Examining LEED: Energy efficient buildings and homes

July 24, 2012

The idea of energy efficient buildings is not one that has been around for a significant period, but the rapid acceptance of the technologies associated with limiting energy costs and consumption has led to a green revolution in real estate.

Leadership in Energy and Environmental Design (LEED) certifications not only signify that a structure was built and operates in an efficient manner, but these labels also help to increase the value of a property. Because of these dual benefits, the system developed by the U.S. Green Building Council (USGBC) has led to a change within the American real estate sector.

According to a USGBC release, LEED is a private, voluntary, transparent and democratic system for buildings in the U.S., and it will be helped by the recent creation of the American High-Performance Buildings Coalition. This agency was established by the American Chemistry Council and could greatly impact the use of green and sustainable technologies in commercial structures.

The two agencies will work together to increase the use of energy efficient products and technologies in buildings, lowering the overall energy consumption levels for commercial structures in the U.S., which currently account for 40 percent of the total energy use.

"Like the newly formed coalition, USGBC also supports the use of green building codes and standards, in addition to third party rating systems like LEED, and has proudly worked with leading code development organizations to co-release the leading mandatory green building codes," said Roger Platt, senior vice president of Global Policy and Law at USGBC.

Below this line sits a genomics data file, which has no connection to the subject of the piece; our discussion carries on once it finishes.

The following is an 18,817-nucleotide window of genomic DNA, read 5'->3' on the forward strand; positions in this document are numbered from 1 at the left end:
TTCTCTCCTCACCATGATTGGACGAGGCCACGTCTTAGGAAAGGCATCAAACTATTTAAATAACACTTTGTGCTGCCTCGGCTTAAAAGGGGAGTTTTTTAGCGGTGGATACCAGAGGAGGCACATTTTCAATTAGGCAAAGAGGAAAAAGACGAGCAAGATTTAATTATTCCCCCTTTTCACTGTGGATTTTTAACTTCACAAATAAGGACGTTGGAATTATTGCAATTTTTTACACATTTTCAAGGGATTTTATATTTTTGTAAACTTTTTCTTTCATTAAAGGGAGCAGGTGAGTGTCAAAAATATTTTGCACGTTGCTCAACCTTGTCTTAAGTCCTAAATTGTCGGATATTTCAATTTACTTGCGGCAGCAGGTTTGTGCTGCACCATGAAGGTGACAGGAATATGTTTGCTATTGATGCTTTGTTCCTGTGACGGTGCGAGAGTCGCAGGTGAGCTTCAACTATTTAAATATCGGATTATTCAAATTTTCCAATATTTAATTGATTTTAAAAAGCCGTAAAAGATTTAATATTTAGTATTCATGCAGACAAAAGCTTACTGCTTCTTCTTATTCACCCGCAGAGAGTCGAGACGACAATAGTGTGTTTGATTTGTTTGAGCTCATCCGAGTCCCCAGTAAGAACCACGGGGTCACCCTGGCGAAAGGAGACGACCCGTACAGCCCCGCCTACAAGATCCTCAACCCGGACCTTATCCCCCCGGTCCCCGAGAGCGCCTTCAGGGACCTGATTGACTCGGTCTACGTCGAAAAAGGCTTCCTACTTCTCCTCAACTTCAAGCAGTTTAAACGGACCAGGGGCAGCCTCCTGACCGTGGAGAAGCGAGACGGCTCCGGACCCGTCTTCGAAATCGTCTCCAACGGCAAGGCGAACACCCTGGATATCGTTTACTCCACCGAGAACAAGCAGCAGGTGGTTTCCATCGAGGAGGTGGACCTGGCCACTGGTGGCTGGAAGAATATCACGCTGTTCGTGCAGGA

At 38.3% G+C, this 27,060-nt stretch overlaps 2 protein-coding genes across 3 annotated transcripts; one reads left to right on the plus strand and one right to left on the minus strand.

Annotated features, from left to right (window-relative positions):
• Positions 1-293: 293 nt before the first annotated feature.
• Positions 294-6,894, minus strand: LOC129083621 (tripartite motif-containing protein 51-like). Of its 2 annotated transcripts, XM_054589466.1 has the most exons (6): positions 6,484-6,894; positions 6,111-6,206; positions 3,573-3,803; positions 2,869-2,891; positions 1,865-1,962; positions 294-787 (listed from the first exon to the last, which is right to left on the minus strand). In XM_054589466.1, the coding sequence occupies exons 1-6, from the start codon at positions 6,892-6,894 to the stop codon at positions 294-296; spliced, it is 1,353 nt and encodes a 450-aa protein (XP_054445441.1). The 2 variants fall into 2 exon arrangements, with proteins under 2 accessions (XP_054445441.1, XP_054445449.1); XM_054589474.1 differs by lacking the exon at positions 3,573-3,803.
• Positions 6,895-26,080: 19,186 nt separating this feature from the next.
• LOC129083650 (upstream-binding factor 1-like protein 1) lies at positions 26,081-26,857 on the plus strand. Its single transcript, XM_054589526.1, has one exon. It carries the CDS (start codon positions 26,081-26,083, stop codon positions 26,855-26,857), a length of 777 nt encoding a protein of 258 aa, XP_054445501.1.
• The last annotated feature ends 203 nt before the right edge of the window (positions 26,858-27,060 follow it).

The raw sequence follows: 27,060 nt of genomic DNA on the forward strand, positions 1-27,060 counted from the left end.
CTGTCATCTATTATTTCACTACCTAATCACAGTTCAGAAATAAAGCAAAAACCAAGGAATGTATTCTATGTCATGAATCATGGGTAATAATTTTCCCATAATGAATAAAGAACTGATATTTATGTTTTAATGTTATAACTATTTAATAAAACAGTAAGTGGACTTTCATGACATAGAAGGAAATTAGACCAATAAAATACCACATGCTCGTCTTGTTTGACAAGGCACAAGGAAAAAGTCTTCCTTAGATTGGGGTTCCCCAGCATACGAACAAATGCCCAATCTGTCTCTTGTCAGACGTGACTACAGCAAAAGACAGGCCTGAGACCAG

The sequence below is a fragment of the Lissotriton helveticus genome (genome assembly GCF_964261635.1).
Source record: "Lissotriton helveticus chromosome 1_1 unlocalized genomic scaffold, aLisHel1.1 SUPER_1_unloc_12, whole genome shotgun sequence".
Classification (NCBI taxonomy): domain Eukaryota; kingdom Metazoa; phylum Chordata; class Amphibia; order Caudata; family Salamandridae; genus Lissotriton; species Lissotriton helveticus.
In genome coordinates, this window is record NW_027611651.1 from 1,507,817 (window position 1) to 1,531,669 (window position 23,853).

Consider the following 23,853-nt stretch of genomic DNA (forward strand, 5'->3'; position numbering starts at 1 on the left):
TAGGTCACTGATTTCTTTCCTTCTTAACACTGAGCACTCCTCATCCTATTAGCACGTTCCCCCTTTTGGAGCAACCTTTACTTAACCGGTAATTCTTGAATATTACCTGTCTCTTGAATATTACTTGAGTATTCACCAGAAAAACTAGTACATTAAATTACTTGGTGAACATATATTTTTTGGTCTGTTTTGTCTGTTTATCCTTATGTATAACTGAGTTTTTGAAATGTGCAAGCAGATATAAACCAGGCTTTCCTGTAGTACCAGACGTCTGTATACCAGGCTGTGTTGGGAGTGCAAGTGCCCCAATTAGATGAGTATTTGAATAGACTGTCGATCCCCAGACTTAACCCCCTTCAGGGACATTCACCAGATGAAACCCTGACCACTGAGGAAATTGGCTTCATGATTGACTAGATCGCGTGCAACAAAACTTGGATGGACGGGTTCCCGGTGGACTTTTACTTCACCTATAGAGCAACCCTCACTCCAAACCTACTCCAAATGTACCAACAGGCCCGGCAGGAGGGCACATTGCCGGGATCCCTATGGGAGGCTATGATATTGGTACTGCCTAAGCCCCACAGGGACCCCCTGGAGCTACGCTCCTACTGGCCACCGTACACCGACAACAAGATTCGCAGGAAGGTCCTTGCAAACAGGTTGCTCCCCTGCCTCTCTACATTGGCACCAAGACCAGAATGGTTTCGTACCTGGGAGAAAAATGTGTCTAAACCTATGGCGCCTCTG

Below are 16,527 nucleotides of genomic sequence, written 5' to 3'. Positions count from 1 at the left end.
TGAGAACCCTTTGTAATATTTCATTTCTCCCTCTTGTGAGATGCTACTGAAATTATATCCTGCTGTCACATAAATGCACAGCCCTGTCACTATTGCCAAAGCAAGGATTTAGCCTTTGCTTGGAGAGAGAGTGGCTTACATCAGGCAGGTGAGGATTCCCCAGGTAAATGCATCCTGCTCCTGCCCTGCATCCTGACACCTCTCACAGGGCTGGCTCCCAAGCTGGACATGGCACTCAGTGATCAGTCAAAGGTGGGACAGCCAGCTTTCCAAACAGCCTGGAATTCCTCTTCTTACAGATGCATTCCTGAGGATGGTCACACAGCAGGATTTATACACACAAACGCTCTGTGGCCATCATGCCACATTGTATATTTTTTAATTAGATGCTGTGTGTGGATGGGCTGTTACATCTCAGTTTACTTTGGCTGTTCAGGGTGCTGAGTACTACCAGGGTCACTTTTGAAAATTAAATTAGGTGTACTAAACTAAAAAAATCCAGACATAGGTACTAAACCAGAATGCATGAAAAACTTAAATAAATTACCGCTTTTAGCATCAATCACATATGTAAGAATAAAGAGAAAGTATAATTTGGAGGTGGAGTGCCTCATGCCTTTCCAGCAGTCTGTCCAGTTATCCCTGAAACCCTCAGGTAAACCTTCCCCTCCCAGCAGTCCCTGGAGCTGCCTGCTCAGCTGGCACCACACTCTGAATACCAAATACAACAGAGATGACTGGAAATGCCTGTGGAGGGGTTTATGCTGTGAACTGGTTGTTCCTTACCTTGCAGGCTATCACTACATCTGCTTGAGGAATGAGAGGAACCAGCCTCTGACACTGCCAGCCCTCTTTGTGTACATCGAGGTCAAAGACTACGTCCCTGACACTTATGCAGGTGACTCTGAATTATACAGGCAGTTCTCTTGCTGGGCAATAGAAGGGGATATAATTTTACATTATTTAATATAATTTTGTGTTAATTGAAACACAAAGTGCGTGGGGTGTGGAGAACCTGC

Other government agencies have played a role in the adoption of more green buildings, as the Department of Energy sponsored an innovation Hub to deal directly with motivating progress in the sector.

The Energy Efficient Buildings Hub (EEB Hub) is an effort that is headquartered in Philadelphia, and is looking to transform the city's commercial real estate sector. By making retrofits and energy efficient upgrades more attractive investments, the initiative hopes to initiate a significant change.

These changes can start with lighting systems or energy management systems for buildings, according to IT Web.

"The principal role of a building energy management system is to regulate and monitor heating, ventilation and air conditioning – and often lighting, too," Graham Greene, a business solutions manager for Dimension Data, told the news outlet. "By applying a range of control and monitoring routines – both simple and sophisticated – it is capable of operating the building services in strict accordance with demand, thereby avoiding unnecessary use of energy."